Fuel surges to war-time highs

Petrol prices were also on the rise back in 1951. 

That may sound manageable compared to today’s prices (which typically have a dollar sign in front of them), but it was considered high for the time, because the cost of shipping oil to Australia was highest pre-1960, prior to the introduction of large bulk carriers. 

The headline of an article on the front page of the March 15, 1951, issue of The West Australian declared: “PENNY RISE TODAY IN PRICE OF PETROL. Now Highest Since World War I”.

Above: An article on petrol prices from a March 1951 issue of The West Australian. Source:

Limited options, high prices

Despite the growing appetite for new cars in 1951, Australian shoppers had a very limited amount of choices compared to today.

While today’s top-selling car brands are all Japanese or Korean – Toyota, Kia, Hyundai and Mazda – popular car brands back in the 1950s were mostly British or North American. 

According to the Australian Motor Vehicle Census of 1955, the most common car brands on Australian roads included, unsurprisingly, Holden and Ford – plus a host of now-defunct manufacturers like Austin, Hillman, Morris and Standard. 

Top-selling models included the Hillman Minx, Morris Minor and the Austin A40 Dorset – all cars from British brands actually assembled in Australian plants. 

Above: An Australian ad for the 1951 Hillman Minx.

Cars were also fairly expensive back in 1951.

The average price of a new car in Australia at the end of 2021 was $40,729, according to research from insurance comparison site Canstar Blue.

That’s around 44 per cent of the current average annual salary of $90,916 (according to the latest ABS data).

Back in 1951, the average annual salary was 221 pounds for factory workers, or roughly 297 pounds for managers or clerks.

Comparatively, a new Holden 48-215, one of the more popular models of the time, cost 733 pounds – almost two-and-a-half times the highest average salary of the era.

Exciting new arrivals from Holden and Porsche

But it wasn’t all bad news for car lovers in 1951, with the year marking two noteworthy new arrivals.

In January 1951, Holden introduced its Coupe Utility – AKA its first-ever ute. 

Based on the 48-215 sedan, the Coupe Utility included a tonneau cover and was powered by a 2.15-litre, six-cylinder engine capable of roughly 45kW of power output. 

Unfortunately for Holden, Ford Australia had beaten it to the punch by introducing a ute 17 years prior, in 1934.

The 1934 Ford Coupe Utility was inspired by a letter from the wife of a farmer in Gippsland, who wrote to Ford Australia’s general manager asking him to create a car to “take her to church in comfort on a Sunday, but still be able to carry the pigs to market on a Monday”.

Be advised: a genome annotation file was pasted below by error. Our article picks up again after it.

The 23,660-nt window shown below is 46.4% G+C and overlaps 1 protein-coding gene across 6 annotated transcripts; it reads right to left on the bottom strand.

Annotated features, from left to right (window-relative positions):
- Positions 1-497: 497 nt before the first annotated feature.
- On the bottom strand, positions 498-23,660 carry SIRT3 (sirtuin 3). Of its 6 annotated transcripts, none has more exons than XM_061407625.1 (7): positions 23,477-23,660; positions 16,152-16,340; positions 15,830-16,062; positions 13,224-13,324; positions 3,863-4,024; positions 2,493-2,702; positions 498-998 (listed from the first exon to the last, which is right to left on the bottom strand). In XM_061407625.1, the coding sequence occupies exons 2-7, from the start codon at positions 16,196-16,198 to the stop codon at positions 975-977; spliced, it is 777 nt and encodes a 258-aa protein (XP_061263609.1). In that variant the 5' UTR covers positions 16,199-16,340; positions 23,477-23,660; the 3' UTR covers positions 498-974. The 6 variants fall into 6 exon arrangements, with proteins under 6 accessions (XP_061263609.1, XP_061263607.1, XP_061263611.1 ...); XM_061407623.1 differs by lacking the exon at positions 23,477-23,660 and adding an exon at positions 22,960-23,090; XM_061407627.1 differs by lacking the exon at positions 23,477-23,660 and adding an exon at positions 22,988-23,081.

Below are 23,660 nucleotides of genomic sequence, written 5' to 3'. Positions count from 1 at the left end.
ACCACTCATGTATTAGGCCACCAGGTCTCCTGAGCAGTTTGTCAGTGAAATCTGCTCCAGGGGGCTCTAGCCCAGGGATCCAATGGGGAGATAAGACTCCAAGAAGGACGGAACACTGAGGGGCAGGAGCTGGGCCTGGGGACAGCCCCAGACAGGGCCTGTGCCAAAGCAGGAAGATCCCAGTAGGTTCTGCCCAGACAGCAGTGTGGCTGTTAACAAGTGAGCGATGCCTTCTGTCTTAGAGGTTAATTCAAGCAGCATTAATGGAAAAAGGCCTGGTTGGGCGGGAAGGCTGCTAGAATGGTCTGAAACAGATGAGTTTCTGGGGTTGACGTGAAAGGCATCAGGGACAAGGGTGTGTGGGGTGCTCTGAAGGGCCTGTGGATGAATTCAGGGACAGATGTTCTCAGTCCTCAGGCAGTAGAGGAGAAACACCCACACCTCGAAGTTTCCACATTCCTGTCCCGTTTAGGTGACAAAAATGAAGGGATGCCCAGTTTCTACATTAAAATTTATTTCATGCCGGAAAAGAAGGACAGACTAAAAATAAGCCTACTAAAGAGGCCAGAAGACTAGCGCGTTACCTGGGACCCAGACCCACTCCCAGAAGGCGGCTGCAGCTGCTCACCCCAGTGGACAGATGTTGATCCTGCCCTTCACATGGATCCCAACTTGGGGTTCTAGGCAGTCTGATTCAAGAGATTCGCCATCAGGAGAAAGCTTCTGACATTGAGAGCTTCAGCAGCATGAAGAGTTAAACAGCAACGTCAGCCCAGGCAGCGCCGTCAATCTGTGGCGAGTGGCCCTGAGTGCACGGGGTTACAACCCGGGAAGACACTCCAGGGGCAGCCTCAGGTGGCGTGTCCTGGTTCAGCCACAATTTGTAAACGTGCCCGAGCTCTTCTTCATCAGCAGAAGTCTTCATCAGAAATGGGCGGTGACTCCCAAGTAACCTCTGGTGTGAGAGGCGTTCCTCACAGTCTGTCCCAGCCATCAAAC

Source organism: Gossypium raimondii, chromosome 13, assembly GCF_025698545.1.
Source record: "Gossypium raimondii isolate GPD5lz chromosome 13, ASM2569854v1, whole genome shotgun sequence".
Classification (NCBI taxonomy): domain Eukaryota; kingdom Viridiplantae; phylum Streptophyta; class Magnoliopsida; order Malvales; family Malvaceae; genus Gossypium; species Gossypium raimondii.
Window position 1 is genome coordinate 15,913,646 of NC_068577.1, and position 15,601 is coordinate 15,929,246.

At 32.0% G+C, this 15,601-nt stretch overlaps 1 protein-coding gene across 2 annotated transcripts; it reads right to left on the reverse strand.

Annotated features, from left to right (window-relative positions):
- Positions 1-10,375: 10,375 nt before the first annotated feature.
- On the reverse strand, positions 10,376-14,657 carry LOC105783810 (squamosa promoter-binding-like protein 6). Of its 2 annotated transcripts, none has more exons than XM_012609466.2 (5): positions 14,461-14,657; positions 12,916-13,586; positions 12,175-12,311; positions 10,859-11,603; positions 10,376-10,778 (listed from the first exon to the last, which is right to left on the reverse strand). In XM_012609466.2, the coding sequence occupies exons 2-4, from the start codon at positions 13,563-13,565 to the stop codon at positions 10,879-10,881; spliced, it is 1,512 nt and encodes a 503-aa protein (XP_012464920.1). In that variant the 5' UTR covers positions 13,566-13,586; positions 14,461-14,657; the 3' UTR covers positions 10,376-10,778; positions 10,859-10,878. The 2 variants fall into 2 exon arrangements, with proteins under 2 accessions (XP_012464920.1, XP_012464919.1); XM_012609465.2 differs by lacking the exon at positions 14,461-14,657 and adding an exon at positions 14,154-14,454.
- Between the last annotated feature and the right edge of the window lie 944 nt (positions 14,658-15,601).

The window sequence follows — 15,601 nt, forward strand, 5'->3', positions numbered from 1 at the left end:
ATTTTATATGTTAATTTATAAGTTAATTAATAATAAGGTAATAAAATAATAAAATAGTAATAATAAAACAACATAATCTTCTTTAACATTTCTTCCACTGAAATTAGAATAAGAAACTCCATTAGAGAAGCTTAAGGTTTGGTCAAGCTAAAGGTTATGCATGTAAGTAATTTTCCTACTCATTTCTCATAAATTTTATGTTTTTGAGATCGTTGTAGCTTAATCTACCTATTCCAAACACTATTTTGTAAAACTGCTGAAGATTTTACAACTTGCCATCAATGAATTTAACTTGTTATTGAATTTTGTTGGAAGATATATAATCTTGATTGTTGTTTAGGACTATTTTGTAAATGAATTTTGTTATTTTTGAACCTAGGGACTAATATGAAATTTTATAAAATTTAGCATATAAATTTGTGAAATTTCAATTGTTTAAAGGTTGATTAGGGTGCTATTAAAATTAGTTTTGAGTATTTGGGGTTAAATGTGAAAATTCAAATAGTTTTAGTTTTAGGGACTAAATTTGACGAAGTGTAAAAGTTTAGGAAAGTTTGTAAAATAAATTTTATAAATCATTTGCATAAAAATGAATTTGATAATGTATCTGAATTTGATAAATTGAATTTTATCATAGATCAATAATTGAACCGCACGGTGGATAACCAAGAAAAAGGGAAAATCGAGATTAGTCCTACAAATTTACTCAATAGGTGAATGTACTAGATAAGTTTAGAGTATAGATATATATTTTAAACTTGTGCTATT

Above: A brochure for the 1951 Holden Coupe Utility.

It was also the year Australia received its first Porsche, with the unveiling of the Porsche 356 to awe-struck onlookers at the South Melbourne Town Hall in November 1951, with members of the Melbourne motorsport community later offered the chance to test-drive the car around Albert Park Lake.

“The cream of Melbourne’s motoring society was clearly stunned by what they saw at the cocktail party thrown by pump manufacturer and Melbourne identity, Norman Hamilton.

‘They looked more like toys than real motor cars,’ recalls Australian Motor Sports Club member and trials driver Ken Harper, who drove the cars at Albert Park, along with club president, the late Ken McConville. 

‘We didn’t know anything about air-cooled, rear-engined cars then, so they even sounded funny. For most people then, a Porsche was simply a box of peculiar parts!'”

Susannah Guthrie

Susannah Guthrie has been a journalist since she was 18, and has spent the last two years writing about cars for Drive, CarAdvice, CarSales and as a motoring columnist for several in-flight and hotel magazines. Susannah’s background is news journalism, followed by several years spent in celebrity journalism, entertainment journalism and fashion magazines and a brief stint hosting a travel TV show for Channel Ten. She joined Drive in 2020 after spending a year and a half at the helm of Harper’s BAZAAR and ELLE’s online platforms. Susannah holds a Bachelor in Media and Communications from the University of Melbourne and cut her teeth as an intern for Time Inc in New York City. She has also completed a television presenting course with the National Institute of Dramatic Art. She lives in Melbourne with her husband and her one-year-old son who, despite her best efforts, does not yet enjoy a good road trip.